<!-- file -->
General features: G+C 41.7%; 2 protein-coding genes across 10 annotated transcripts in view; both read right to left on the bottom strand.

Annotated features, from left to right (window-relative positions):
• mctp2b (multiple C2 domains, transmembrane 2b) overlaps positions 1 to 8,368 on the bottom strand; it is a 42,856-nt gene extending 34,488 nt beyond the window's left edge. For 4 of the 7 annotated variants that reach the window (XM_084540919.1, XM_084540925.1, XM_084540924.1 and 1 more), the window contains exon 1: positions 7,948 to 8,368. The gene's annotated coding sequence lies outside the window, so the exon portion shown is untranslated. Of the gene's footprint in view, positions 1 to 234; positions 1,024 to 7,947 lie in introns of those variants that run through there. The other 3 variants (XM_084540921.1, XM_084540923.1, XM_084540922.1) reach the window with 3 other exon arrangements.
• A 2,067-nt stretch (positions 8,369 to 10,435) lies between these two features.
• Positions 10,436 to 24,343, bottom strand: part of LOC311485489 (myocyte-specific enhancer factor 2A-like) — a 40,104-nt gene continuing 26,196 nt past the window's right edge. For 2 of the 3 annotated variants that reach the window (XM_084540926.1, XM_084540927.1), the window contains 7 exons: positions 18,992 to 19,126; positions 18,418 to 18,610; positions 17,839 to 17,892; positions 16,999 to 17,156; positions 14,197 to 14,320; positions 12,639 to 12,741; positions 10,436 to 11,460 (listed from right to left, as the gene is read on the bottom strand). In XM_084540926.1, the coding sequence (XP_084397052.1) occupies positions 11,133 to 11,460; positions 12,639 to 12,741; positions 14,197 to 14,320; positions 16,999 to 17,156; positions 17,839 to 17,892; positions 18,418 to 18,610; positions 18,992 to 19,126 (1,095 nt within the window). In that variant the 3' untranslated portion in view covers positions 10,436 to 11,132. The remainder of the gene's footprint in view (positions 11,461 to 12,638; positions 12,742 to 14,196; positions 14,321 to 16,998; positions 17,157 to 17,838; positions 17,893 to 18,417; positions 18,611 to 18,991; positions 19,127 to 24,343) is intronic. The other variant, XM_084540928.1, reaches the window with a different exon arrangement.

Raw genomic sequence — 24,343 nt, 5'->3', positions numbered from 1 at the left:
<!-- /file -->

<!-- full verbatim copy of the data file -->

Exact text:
General features: G+C 41.7%; 2 protein-coding genes across 10 annotated transcripts in view; both read right to left on the bottom strand.

Annotated features, from left to right (window-relative positions):
• mctp2b (multiple C2 domains, transmembrane 2b) overlaps positions 1 to 8,368 on the bottom strand; it is a 42,856-nt gene extending 34,488 nt beyond the window's left edge. For 4 of the 7 annotated variants that reach the window (XM_084540919.1, XM_084540925.1, XM_084540924.1 and 1 more), the window contains exon 1: positions 7,948 to 8,368. The gene's annotated coding sequence lies outside the window, so the exon portion shown is untranslated. Of the gene's footprint in view, positions 1 to 234; positions 1,024 to 7,947 lie in introns of those variants that run through there. The other 3 variants (XM_084540921.1, XM_084540923.1, XM_084540922.1) reach the window with 3 other exon arrangements.
• A 2,067-nt stretch (positions 8,369 to 10,435) lies between these two features.
• Positions 10,436 to 24,343, bottom strand: part of LOC311485489 (myocyte-specific enhancer factor 2A-like) — a 40,104-nt gene continuing 26,196 nt past the window's right edge. For 2 of the 3 annotated variants that reach the window (XM_084540926.1, XM_084540927.1), the window contains 7 exons: positions 18,992 to 19,126; positions 18,418 to 18,610; positions 17,839 to 17,892; positions 16,999 to 17,156; positions 14,197 to 14,320; positions 12,639 to 12,741; positions 10,436 to 11,460 (listed from right to left, as the gene is read on the bottom strand). In XM_084540926.1, the coding sequence (XP_084397052.1) occupies positions 11,133 to 11,460; positions 12,639 to 12,741; positions 14,197 to 14,320; positions 16,999 to 17,156; positions 17,839 to 17,892; positions 18,418 to 18,610; positions 18,992 to 19,126 (1,095 nt within the window). In that variant the 3' untranslated portion in view covers positions 10,436 to 11,132. The remainder of the gene's footprint in view (positions 11,461 to 12,638; positions 12,742 to 14,196; positions 14,321 to 16,998; positions 17,157 to 17,838; positions 17,893 to 18,417; positions 18,611 to 18,991; positions 19,127 to 24,343) is intronic. The other variant, XM_084540928.1, reaches the window with a different exon arrangement.

Raw genomic sequence — 24,343 nt, 5'->3', positions numbered from 1 at the left: